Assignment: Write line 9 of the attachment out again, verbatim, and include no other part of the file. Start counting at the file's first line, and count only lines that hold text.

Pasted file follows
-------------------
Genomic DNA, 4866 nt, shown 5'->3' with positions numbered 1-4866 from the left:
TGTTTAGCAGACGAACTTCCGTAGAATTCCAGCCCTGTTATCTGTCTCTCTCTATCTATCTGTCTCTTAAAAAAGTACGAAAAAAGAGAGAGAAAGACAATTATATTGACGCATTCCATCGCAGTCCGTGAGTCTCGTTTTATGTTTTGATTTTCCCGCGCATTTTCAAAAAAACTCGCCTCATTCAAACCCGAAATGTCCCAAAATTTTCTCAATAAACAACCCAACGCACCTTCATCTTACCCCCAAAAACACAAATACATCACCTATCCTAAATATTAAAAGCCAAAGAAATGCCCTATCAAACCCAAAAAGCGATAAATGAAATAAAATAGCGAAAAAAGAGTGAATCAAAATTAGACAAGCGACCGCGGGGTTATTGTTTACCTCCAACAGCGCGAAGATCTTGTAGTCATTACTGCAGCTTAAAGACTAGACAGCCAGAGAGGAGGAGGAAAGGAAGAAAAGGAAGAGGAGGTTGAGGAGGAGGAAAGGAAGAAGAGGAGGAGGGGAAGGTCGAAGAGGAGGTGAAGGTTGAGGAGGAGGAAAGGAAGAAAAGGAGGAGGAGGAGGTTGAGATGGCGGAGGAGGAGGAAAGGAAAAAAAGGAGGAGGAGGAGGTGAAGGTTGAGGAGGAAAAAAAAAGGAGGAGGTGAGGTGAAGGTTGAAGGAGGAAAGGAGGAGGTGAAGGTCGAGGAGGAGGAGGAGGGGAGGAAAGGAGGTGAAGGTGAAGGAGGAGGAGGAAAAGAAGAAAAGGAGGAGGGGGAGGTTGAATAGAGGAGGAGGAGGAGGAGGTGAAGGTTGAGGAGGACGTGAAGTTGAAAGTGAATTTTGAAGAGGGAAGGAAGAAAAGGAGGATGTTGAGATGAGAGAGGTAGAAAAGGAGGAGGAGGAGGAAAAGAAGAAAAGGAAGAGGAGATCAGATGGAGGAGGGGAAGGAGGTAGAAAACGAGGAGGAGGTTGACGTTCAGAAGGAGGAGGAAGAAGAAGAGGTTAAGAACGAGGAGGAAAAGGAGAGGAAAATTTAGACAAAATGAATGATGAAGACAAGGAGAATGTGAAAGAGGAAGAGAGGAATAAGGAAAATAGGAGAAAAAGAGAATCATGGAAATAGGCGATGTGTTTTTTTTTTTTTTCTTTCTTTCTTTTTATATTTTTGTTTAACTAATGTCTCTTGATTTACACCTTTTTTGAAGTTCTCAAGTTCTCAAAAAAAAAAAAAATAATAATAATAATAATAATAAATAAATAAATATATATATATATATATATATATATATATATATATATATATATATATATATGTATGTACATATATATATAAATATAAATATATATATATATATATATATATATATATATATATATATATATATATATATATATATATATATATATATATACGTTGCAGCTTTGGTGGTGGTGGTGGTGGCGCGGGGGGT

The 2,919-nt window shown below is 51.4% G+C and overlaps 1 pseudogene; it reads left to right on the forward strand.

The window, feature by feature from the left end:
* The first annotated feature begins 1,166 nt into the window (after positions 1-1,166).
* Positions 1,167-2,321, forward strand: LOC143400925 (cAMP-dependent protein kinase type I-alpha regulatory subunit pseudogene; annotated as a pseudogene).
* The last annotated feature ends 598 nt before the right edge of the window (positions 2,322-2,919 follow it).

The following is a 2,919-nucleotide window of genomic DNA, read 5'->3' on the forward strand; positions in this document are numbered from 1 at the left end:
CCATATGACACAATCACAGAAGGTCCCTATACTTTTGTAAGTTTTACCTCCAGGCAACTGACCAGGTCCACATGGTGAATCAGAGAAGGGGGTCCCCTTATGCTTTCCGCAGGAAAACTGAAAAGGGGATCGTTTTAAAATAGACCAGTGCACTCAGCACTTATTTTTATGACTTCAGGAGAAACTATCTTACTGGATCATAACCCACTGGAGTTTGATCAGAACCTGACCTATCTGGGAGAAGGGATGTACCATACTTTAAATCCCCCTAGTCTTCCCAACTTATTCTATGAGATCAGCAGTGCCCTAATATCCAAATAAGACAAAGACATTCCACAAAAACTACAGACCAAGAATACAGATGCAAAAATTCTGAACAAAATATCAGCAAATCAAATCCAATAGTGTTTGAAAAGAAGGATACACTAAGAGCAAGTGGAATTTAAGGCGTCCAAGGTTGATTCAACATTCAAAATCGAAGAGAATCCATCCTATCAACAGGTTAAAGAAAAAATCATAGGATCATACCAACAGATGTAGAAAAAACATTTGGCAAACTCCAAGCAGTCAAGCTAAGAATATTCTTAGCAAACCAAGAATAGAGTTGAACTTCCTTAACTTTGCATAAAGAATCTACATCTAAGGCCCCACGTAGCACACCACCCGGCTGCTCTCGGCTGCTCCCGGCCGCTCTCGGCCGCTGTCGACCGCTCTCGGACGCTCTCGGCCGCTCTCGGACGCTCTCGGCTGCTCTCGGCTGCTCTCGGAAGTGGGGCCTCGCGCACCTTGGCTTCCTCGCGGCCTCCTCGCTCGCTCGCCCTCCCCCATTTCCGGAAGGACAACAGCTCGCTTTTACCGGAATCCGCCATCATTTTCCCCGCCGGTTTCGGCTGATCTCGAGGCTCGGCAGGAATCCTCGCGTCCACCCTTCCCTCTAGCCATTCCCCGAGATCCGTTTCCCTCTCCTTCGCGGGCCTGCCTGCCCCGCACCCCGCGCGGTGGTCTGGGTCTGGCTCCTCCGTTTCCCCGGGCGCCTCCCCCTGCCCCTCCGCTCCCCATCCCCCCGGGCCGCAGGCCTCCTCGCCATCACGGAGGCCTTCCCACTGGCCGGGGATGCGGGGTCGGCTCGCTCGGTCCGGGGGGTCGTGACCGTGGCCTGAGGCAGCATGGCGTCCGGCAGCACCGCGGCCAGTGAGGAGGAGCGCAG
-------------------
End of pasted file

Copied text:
CCATATGACACAATCACAGAAGGTCCCTATACTTTTGTAAGTTTTACCTCCAGGCAACTGACCAGGTCCACATGGTGAATCAGAGAAGGGGGTCCCCTTATGCTTTCCGCAGGAAAACTGAAAAGGGGATCGTTTTAAAATAGACCAGTGCACTCAGCACTTATTTTTATGACTTCAGGAGAAACTATCTTACTGGATCATAACCCACTGGAGTTTGATCAGAACCTGACCTATCTGGGAGAAGGGATGTACCATACTTTAAATCCCCCTAGTCTTCCCAACTTATTCTATGAGATCAGCAGTGCCCTAATATCCAAATAAGACAAAGACATTCCACAAAAACTACAGACCAAGAATACAGATGCAAAAATTCTGAACAAAATATCAGCAAATCAAATCCAATAGTGTTTGAAAAGAAGGATACACTAAGAGCAAGTGGAATTTAAGGCGTCCAAGGTTGATTCAACATTCAAAATCGAAGAGAATCCATCCTATCAACAGGTTAAAGAAAAAATCATAGGATCATACCAACAGATGTAGAAAAAACATTTGGCAAACTCCAAGCAGTCAAGCTAAGAATATTCTTAGCAAACCAAGAATAGAGTTGAACTTCCTTAACTTTGCATAAAGAATCTACATCTAAGGCCCCACGTAGCACACCACCCGGCTGCTCTCGGCTGCTCCCGGCCGCTCTCGGCCGCTGTCGACCGCTCTCGGACGCTCTCGGCCGCTCTCGGACGCTCTCGGCTGCTCTCGGCTGCTCTCGGAAGTGGGGCCTCGCGCACCTTGGCTTCCTCGCGGCCTCCTCGCTCGCTCGCCCTCCCCCATTTCCGGAAGGACAACAGCTCGCTTTTACCGGAATCCGCCATCATTTTCCCCGCCGGTTTCGGCTGATCTCGAGGCTCGGCAGGAATCCTCGCGTCCACCCTTCCCTCTAGCCATTCCCCGAGATCCGTTTCCCTCTCCTTCGCGGGCCTGCCTGCCCCGCACCCCGCGCGGTGGTCTGGGTCTGGCTCCTCCGTTTCCCCGGGCGCCTCCCCCTGCCCCTCCGCTCCCCATCCCCCCGGGCCGCAGGCCTCCTCGCCATCACGGAGGCCTTCCCACTGGCCGGGGATGCGGGGTCGGCTCGCTCGGTCCGGGGGGTCGTGACCGTGGCCTGAGGCAGCATGGCGTCCGGCAGCACCGCGGCCAGTGAGGAGGAGCGCAG